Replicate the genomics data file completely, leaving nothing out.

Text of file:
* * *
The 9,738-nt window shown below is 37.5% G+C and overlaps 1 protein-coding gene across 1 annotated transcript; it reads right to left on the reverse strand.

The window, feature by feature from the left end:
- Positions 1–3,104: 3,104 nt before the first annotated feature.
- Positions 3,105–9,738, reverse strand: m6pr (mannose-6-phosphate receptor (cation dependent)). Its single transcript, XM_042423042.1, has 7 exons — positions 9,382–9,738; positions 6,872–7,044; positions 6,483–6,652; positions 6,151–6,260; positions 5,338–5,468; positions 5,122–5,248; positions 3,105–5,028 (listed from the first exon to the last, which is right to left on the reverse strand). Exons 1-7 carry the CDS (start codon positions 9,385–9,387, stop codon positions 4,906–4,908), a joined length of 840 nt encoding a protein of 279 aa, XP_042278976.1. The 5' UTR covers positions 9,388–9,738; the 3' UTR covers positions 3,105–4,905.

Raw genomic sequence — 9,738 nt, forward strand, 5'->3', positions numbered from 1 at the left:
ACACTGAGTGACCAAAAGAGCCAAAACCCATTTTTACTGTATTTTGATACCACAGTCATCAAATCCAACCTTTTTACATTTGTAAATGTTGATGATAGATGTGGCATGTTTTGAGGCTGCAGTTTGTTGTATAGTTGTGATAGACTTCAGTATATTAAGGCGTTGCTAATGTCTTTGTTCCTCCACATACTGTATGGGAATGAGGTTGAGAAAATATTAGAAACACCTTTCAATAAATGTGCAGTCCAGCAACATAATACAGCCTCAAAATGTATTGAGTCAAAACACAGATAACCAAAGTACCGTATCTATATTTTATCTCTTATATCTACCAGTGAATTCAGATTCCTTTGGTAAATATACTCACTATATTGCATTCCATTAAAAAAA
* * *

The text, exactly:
The 9,738-nt window shown below is 37.5% G+C and overlaps 1 protein-coding gene across 1 annotated transcript; it reads right to left on the reverse strand.

The window, feature by feature from the left end:
- Positions 1–3,104: 3,104 nt before the first annotated feature.
- Positions 3,105–9,738, reverse strand: m6pr (mannose-6-phosphate receptor (cation dependent)). Its single transcript, XM_042423042.1, has 7 exons — positions 9,382–9,738; positions 6,872–7,044; positions 6,483–6,652; positions 6,151–6,260; positions 5,338–5,468; positions 5,122–5,248; positions 3,105–5,028 (listed from the first exon to the last, which is right to left on the reverse strand). Exons 1-7 carry the CDS (start codon positions 9,385–9,387, stop codon positions 4,906–4,908), a joined length of 840 nt encoding a protein of 279 aa, XP_042278976.1. The 5' UTR covers positions 9,388–9,738; the 3' UTR covers positions 3,105–4,905.

Raw genomic sequence — 9,738 nt, forward strand, 5'->3', positions numbered from 1 at the left:
ACACTGAGTGACCAAAAGAGCCAAAACCCATTTTTACTGTATTTTGATACCACAGTCATCAAATCCAACCTTTTTACATTTGTAAATGTTGATGATAGATGTGGCATGTTTTGAGGCTGCAGTTTGTTGTATAGTTGTGATAGACTTCAGTATATTAAGGCGTTGCTAATGTCTTTGTTCCTCCACATACTGTATGGGAATGAGGTTGAGAAAATATTAGAAACACCTTTCAATAAATGTGCAGTCCAGCAACATAATACAGCCTCAAAATGTATTGAGTCAAAACACAGATAACCAAAGTACCGTATCTATATTTTATCTCTTATATCTACCAGTGAATTCAGATTCCTTTGGTAAATATACTCACTATATTGCATTCCATTAAAAAAA